Pakistan risks creating another generation of uneducated youth
LAHORE: Pakistan risks creating another generation of uneducated youth as a third of its school age children remain outside its educational system.
Data gathered and processed by an Islamabad-based advocacy group shows that out of over 63 million children of the school going age in the country, more than 20 million fail to enroll in schools.
The numbers constitute 32 per cent of the population falling in the age bracket of five to 16 years, the compulsory range of the school going age as stipulated in Article 25-A of the Constitution.
The reasons suggested range from poverty and parental neglect to travel distances and school environment. More worrying is the total apathy across the state authorities linked to the national education system.
The report, titled ‘The Missing Third’, points out that it has been over a decade since the Pakistani state made a promise to every child between the ages of 5 and 16 of free and compulsory education but that “the needle on Pakistanis above the age of 10 years who have ever attended school has not moved a single percentage point since 2010-11.”
This, the report says, is “despite a significant push by political parties, the civil society organisations, and the media to make education a part of the national agenda.”
According to the report, Balochistan has the highest proportion of out-of-school children, ranging around 47 percent, followed by Sindh with 44 per cent.
In absolute terms, Punjab has the highest out-of-school population, numbering 7.7 million children, followed by Sindh with 6.5 million.
Pak Alliance for Maths and Science (PAMS), the NGO which issued this report, is based in Islamabad and is closely linked to another well-known advocacy group for education reforms, Alif Ailaan.
The study is based on analysis of the data gathered by the Pakistan Bureau of Statistics during its Pakistan Social and Living Standards Measurements Survey 2019-20 (PSLMS), as well as the Population & Housing Census 2017 that provides the number of children in each age group at the tehsil level.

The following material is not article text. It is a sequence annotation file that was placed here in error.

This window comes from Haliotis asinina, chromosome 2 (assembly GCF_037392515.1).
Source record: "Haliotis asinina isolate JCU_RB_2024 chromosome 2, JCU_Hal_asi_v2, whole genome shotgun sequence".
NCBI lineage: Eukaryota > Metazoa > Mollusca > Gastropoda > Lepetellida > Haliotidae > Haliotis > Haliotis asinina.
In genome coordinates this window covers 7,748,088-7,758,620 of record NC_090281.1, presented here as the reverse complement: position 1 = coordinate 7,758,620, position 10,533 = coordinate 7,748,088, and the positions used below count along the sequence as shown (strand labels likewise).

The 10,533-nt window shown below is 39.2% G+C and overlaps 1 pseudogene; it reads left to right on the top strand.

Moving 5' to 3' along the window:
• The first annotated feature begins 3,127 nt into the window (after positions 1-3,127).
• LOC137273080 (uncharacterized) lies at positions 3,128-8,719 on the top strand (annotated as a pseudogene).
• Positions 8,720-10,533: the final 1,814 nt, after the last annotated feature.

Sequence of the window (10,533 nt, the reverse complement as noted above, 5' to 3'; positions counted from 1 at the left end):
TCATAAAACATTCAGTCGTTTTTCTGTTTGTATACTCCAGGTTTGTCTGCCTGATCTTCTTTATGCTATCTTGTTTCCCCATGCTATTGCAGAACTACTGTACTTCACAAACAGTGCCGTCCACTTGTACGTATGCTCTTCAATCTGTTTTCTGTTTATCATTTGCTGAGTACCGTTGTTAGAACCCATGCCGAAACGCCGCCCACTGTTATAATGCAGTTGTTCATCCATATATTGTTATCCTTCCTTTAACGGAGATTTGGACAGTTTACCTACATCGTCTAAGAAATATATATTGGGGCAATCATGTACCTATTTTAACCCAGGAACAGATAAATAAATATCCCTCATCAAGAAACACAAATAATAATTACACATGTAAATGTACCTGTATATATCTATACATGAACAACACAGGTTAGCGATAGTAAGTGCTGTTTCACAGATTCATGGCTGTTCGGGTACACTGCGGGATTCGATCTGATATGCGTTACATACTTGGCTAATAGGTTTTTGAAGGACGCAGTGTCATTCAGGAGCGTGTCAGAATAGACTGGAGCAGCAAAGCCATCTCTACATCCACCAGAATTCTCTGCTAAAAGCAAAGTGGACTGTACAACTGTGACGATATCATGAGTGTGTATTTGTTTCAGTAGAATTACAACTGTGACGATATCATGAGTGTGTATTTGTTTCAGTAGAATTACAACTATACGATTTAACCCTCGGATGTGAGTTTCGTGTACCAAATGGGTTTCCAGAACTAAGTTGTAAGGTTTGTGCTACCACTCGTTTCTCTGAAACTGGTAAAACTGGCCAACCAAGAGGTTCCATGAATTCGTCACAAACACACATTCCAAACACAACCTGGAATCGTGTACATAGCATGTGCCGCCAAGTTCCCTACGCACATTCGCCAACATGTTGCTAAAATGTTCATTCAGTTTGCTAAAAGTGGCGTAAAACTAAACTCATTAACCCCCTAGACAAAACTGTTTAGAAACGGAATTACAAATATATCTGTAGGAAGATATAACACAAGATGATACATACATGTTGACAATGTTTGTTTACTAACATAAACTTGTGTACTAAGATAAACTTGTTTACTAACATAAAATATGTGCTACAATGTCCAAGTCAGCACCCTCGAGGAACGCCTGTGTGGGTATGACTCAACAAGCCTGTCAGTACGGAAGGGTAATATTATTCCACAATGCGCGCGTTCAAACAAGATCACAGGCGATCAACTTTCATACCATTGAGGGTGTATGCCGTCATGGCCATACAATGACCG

The education system under this study comprises government schools, private schools and religious seminaries. The study finds that around 15.4 million or 77 per cent of out-of-school children live in the rural areas, while the rest of the 23 percent live in urban areas.
Girls constitute 54 percent of the country’s out-of-school children’s population, making the issue of gender disparity a “persistent challenge” for the government and the society. There are 10.8 million out-of-school girls in the age bracket of 5-16 years as compared to 9.2 million boys.
A majority of these children miss school due to poverty, parental neglect or the fact that they are needed to help the family in managing two square meals a day. Some of them get to begging, others take up odd jobs on the streets. Many children fail to enroll, or drop out of school due to long distances between their homes and the school. This is found to be the most prevalent in Balochistan. According to the report, the home-school distance is a major contributing factor for school dropouts in Balochistan, and “needs to be at the center of (the government’s)remedial policy response.” Balochistan is also found to have the highest gender disparity among out-of-school children as well as the school dropouts.
In Khyber Pakhtunkhwa (KP) province, the ratio of out-of-school children is found to be the highest in the newly merged districts of former FATA region.
The reasons cited by the report for these districts as well as the wider KP province include, among others, “a lack of enabling environment in schools, poor quality of teaching, schools lacking empathetic outlook towards students, etc.”
The report suggests that the KP government “needs to identify reasons for children’s unwillingness to attend school as being the foremost contributing factor to dropouts.” Regarding the ex-FATA districts, the report suggests that “better coordinated enrolment and retention programs in these districts are critical towards reducing the total out-of-school children’s population in the province.”
Punjab has the highest proportion of students enrolled in private schools, with only five of its 32 districts having less than 20 percent students attending private schools.
First access to education during early years is better in Punjab than other provinces. But like other provinces, the age group of 9 and above is vulnerable to drop outs. The district-wise proportion of out-of-school children in Punjab “makes clear the extent of geographic disparity between north and central parts of the province on the one hand, and the southern part on the other.”
Sindh has the second highest number of out-of-school children after Punjab, and the proportion of 16 year olds who have never attended school in Sindh is second only to Balochistan.
“It means that Sindh has a large population of young adults who have never been to school,” the report says.
“Like in Punjab, parental perceptions of the high cost of education are a major factor that precludes from children getting enrolled in schools,” it says.
“The government needs to examine reasons for this despite the provision of free education in its schools across the province. The cost of education may pertain to the cost of books, stationary, commute and other factors that go beyond the school fee.”
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